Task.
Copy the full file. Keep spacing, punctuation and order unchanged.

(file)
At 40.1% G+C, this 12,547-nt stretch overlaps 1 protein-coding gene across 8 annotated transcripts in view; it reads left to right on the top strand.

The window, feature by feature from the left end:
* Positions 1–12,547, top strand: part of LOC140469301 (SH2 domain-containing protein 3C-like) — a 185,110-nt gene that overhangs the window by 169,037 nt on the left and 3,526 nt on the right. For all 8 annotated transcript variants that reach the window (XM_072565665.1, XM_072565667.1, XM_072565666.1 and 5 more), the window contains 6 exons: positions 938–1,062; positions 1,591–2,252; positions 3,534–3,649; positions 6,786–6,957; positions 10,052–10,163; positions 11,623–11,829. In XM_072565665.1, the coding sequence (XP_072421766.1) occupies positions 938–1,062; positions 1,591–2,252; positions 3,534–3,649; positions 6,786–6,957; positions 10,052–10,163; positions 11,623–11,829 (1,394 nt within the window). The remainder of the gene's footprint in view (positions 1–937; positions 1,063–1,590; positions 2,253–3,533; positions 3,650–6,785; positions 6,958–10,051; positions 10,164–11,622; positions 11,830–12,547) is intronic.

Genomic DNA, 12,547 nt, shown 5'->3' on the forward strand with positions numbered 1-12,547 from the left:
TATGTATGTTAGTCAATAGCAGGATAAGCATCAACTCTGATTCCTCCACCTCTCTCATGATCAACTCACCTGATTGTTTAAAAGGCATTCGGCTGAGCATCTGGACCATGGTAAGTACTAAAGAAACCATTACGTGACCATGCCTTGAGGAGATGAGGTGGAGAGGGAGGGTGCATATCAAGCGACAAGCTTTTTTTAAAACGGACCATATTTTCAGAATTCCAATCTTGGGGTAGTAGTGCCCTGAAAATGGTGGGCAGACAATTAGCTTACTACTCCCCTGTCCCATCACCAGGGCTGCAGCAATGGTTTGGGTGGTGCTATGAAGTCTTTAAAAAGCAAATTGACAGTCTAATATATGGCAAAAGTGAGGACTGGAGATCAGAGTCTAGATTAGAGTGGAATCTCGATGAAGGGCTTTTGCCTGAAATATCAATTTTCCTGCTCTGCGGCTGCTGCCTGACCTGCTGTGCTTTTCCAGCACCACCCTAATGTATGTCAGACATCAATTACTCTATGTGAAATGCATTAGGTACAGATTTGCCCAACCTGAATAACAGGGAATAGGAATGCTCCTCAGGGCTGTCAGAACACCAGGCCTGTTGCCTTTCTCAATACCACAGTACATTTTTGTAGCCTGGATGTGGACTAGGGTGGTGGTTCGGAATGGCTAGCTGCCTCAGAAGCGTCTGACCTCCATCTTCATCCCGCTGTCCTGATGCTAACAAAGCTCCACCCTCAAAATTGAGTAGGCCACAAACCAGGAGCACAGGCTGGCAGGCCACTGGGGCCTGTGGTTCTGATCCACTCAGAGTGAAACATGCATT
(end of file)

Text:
At 40.1% G+C, this 12,547-nt stretch overlaps 1 protein-coding gene across 8 annotated transcripts in view; it reads left to right on the top strand.

The window, feature by feature from the left end:
* Positions 1–12,547, top strand: part of LOC140469301 (SH2 domain-containing protein 3C-like) — a 185,110-nt gene that overhangs the window by 169,037 nt on the left and 3,526 nt on the right. For all 8 annotated transcript variants that reach the window (XM_072565665.1, XM_072565667.1, XM_072565666.1 and 5 more), the window contains 6 exons: positions 938–1,062; positions 1,591–2,252; positions 3,534–3,649; positions 6,786–6,957; positions 10,052–10,163; positions 11,623–11,829. In XM_072565665.1, the coding sequence (XP_072421766.1) occupies positions 938–1,062; positions 1,591–2,252; positions 3,534–3,649; positions 6,786–6,957; positions 10,052–10,163; positions 11,623–11,829 (1,394 nt within the window). The remainder of the gene's footprint in view (positions 1–937; positions 1,063–1,590; positions 2,253–3,533; positions 3,650–6,785; positions 6,958–10,051; positions 10,164–11,622; positions 11,830–12,547) is intronic.

Genomic DNA, 12,547 nt, shown 5'->3' on the forward strand with positions numbered 1-12,547 from the left:
TATGTATGTTAGTCAATAGCAGGATAAGCATCAACTCTGATTCCTCCACCTCTCTCATGATCAACTCACCTGATTGTTTAAAAGGCATTCGGCTGAGCATCTGGACCATGGTAAGTACTAAAGAAACCATTACGTGACCATGCCTTGAGGAGATGAGGTGGAGAGGGAGGGTGCATATCAAGCGACAAGCTTTTTTTAAAACGGACCATATTTTCAGAATTCCAATCTTGGGGTAGTAGTGCCCTGAAAATGGTGGGCAGACAATTAGCTTACTACTCCCCTGTCCCATCACCAGGGCTGCAGCAATGGTTTGGGTGGTGCTATGAAGTCTTTAAAAAGCAAATTGACAGTCTAATATATGGCAAAAGTGAGGACTGGAGATCAGAGTCTAGATTAGAGTGGAATCTCGATGAAGGGCTTTTGCCTGAAATATCAATTTTCCTGCTCTGCGGCTGCTGCCTGACCTGCTGTGCTTTTCCAGCACCACCCTAATGTATGTCAGACATCAATTACTCTATGTGAAATGCATTAGGTACAGATTTGCCCAACCTGAATAACAGGGAATAGGAATGCTCCTCAGGGCTGTCAGAACACCAGGCCTGTTGCCTTTCTCAATACCACAGTACATTTTTGTAGCCTGGATGTGGACTAGGGTGGTGGTTCGGAATGGCTAGCTGCCTCAGAAGCGTCTGACCTCCATCTTCATCCCGCTGTCCTGATGCTAACAAAGCTCCACCCTCAAAATTGAGTAGGCCACAAACCAGGAGCACAGGCTGGCAGGCCACTGGGGCCTGTGGTTCTGATCCACTCAGAGTGAAACATGCATT